As Tad Friend documented in the New Yorker article "Jumpers," which became the basis for the haunting new documentary The Bridge, San Francisco's Golden Gate Bridge has become a mecca of sorts for the terminally hopeless and suicidal. More than two dozen deaths occurred at the Golden Gate Bridge in 2004 alone, and Eric Steel's cameras filmed most of them. Steel's crew intervened to save a number of attempted suicides, then decided to explore the complicated, troubled histories of some of the jumpers for a bleak, harrowing study of depression and self-negation. Steel also chronicles a troubled manic-depressive who survived his plunge from the bridge, and a photographer who rescued a potential suicide before she could make that fatal leap.
Plummeting off a national landmark in full view of tourists and rubberneckers appeals to the innate sense of drama in depressed narcissists; it isn't an inconspicuous way to die. An excellent example is Gene, a chronically depressed goth who telegraphed his suicide for years to anyone who would listen. The Bridge returns over and over to hypnotic footage of Gene's long hair blowing in the wind just before his death. One of The Bridge's bleakest ironies is that Gene's suicide and prominent role in the film give him the spotlight in death that eluded him in life.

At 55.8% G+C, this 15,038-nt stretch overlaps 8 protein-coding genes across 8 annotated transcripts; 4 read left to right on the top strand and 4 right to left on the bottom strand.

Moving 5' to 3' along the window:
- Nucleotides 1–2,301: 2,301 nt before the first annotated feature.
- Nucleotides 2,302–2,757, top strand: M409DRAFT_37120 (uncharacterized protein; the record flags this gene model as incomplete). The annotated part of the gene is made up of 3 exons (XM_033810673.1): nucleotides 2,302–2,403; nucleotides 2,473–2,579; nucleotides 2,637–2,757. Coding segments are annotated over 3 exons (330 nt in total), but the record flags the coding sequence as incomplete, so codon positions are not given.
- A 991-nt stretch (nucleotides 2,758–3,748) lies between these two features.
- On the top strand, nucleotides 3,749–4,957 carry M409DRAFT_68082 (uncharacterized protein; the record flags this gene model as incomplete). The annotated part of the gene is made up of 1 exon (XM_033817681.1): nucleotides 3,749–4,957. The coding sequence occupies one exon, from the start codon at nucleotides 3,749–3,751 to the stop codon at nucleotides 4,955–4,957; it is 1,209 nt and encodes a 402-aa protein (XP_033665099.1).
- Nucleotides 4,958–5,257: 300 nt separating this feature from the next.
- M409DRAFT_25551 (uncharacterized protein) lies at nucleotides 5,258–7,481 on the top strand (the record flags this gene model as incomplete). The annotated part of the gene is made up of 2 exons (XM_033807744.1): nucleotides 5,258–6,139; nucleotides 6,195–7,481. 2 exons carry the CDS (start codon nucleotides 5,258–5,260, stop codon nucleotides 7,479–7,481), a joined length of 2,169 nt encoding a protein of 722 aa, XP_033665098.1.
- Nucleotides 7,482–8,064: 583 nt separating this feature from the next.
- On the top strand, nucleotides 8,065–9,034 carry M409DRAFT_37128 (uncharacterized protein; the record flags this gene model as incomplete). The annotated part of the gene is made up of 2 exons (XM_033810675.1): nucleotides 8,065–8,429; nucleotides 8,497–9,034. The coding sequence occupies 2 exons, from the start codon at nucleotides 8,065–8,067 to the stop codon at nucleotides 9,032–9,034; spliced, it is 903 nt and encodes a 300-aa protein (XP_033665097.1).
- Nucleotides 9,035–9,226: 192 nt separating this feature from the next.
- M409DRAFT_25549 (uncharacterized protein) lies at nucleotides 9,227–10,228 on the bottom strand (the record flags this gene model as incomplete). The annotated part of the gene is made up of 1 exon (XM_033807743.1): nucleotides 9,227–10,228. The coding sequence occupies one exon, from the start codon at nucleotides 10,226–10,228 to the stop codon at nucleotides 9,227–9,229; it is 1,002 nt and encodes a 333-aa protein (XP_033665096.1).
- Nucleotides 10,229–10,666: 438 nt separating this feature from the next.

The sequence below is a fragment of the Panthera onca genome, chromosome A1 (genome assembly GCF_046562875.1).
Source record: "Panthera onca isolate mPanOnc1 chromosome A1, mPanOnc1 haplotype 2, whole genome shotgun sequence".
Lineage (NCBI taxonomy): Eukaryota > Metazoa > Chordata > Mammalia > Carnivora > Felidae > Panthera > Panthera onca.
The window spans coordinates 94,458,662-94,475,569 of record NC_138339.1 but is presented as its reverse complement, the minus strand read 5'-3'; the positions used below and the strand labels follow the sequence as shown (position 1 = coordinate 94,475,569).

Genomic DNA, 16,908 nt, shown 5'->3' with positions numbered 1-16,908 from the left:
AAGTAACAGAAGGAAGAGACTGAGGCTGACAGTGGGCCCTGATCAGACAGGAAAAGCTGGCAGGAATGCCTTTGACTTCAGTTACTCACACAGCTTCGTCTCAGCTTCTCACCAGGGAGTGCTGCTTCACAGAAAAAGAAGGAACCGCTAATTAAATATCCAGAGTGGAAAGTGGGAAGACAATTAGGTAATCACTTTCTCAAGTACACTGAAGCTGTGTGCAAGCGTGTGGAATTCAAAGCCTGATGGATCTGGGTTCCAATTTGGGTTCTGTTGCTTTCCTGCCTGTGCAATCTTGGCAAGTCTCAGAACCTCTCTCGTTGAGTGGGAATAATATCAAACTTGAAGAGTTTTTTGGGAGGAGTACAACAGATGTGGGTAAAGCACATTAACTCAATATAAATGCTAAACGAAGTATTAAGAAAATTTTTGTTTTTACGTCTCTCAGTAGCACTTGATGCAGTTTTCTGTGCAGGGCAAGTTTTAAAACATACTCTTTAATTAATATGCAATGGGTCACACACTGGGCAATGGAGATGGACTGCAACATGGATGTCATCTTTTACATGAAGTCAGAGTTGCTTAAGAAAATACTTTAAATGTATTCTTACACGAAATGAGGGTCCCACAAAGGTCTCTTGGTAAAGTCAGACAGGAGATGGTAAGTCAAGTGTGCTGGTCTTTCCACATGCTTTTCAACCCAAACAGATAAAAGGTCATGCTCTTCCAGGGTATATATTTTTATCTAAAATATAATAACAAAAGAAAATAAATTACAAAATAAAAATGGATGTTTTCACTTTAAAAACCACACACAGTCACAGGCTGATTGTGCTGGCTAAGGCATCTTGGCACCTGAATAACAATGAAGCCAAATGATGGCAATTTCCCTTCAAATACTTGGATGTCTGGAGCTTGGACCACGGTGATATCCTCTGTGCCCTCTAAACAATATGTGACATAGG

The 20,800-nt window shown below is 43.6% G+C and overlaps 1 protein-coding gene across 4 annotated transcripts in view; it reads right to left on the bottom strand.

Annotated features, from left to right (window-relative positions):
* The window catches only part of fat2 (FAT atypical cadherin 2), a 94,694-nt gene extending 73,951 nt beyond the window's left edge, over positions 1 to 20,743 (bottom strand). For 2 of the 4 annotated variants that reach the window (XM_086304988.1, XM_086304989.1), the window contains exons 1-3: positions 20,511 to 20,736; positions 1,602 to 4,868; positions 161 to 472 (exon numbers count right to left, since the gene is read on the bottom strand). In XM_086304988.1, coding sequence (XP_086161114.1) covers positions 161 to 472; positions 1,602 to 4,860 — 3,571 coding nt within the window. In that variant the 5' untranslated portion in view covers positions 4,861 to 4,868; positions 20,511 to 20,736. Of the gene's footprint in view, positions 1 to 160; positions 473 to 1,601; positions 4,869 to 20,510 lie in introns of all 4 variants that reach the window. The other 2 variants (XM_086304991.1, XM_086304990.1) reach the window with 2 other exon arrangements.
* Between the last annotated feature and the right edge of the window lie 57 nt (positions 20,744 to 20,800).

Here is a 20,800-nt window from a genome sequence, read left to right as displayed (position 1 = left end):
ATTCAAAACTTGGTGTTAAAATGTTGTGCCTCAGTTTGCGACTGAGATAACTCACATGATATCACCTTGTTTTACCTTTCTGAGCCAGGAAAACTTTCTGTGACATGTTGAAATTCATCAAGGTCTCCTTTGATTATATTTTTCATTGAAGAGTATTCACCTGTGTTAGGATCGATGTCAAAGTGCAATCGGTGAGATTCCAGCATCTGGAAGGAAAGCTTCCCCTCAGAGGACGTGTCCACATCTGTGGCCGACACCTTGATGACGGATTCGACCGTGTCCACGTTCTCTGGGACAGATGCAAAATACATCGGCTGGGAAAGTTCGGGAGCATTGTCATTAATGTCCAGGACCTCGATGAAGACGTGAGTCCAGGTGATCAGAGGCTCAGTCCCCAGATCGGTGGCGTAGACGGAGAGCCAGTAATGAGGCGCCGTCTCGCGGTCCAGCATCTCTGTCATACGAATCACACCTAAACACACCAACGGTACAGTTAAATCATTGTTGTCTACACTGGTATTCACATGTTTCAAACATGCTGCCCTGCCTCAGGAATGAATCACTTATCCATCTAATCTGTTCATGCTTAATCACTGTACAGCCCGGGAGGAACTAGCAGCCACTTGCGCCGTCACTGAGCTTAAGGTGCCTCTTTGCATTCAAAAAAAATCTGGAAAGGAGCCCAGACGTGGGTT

A strange combination of art and snuff film, The Bridge aspires to humanize the people who kill themselves at the Golden Gate Bridge, but ends up mostly reducing its subjects to their flamboyant and very public deaths. For all its sensitivity and noble intentions, there's something irredeemably disquieting about The Bridge; after 9/11, viewers can be forgiven for never wanting to see another soul take a fatal plummet. The Bridge packs a visceral emotional wallop. How could it not? But along with plenty of difficult questions, Steel's film leaves a sour, disturbing aftertaste.